List of source files



  • Create a branch so you don’t disrupt the user experience while working on changes.
  • Edit files in your browser. Click commit to save your changes.
  • (Make sure you commit in the right branch.)
  • When you’re ready to publish your changes, create a merge request with the main branch.

Say I want to edit the zen of reffing to account for the 2023 WFTDA changes regarding counterblocking. I want to be able to make mistakes, fix them, erase everything,… without it affecting the people who are reading the zen of reffing. So I’m going to create a new branch.

Creating a new branch

Click on the little plus sign.

The button to create a new branch

Then click on “New Branch” and fill in the name for the new branch. “Create from main” means that the branch will start out with everything that’s in the main branch.

The New Branch page

Click on the big blue “Create branch” button. This sends us back to the homepage, but this time, we’re on the 2023_counterblocking branch.

Back to the homepage. The name of the branch isn’t the same as before.

By default, the homepage is going to be on the main branch. Before you start working, make sure that drop-down menu has the name of the branch you’re working on selected.

Making edits

Just like you would do to find a file on your computer, go to the file you want to change. Here, I’m going to docs -> source -> introduction_to_penalties.rst.

There’s a big blue button with a little down arrow. Click on the arrow and select Edit. That changes the text of the big blue button to Edit. Click on it.

Click on edit

This opens a basic text editor. Type away !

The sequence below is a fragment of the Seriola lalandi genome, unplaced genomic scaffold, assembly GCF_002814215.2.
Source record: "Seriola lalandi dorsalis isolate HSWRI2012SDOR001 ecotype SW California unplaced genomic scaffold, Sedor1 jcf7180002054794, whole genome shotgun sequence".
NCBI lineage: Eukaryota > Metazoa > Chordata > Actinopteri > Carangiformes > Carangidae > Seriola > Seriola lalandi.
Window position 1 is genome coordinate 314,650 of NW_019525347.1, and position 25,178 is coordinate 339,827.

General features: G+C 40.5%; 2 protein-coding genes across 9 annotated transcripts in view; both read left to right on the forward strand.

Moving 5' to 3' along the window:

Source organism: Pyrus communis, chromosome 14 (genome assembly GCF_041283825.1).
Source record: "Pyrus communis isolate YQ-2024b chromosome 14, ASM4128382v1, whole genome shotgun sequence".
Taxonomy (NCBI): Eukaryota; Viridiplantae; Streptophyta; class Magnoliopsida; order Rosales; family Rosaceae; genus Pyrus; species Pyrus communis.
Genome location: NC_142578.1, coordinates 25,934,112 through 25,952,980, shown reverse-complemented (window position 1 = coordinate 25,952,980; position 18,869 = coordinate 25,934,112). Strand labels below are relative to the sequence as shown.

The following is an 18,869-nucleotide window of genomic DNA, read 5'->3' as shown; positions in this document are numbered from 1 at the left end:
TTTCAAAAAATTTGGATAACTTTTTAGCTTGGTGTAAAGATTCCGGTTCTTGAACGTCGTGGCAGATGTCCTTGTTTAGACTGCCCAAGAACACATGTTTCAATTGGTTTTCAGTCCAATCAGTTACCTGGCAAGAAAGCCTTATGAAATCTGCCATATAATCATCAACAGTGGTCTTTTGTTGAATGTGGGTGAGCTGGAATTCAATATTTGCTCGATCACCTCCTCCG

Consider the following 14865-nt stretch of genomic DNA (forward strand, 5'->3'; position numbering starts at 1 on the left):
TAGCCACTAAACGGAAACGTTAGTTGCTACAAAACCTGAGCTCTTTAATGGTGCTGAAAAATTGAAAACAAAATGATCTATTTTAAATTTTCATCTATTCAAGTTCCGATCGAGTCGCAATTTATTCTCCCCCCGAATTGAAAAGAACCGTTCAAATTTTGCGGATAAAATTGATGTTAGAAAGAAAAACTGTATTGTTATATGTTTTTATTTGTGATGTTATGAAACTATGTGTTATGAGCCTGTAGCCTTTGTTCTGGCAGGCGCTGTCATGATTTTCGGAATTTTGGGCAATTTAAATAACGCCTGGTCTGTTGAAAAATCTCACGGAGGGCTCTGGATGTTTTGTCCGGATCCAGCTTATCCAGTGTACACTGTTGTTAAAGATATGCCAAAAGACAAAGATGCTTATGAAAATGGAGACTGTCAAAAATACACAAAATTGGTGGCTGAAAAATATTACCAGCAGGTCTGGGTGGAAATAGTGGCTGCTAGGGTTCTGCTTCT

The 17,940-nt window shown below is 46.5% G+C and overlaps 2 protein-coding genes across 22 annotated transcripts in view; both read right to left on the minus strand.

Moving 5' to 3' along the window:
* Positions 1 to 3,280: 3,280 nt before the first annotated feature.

The editor

When you’re done, scroll down.

Commit changes

Optional : in the Commit message box, you can type a summary of what you changed.

Click on the big blue Commit changes button and everything is saved!

Now we can go modify other files regarding with respect to counterblocking, or come back to this file to change other things. We can proofread and edit each other’s work… Once we’re ready to publish our changes for everyone else to read them, we can head on to the next section : Merging!

Merging with main

On the left-hand side, in the Repository section, click on Branches. Then click on Merge request.

Merge a branch

You can (optional) write a summary of what changed in the Description box.

If you scroll to the bottom of the page and click on Changes, you can see a list of everything that was changed in the branch being merged.

List of changes

Then click on the big blue button that says Create merge request. Wait for a minute or two and the changes will appear on the Zen of Reffing webpage.

Making lists of things to do

In the side-bar to the left, click on Issues. Then click the big blue New issue button.

New issue

Each “issue” is basically an item on a to do list. Give the issue a title and a description, and click the Create issue button.

This way, we can see a list of the things to do and check them off (“close” them, in the gitlab jargon) as we go.

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PhD, astrophysicist. I play with keyboards and telescopes whenever I can.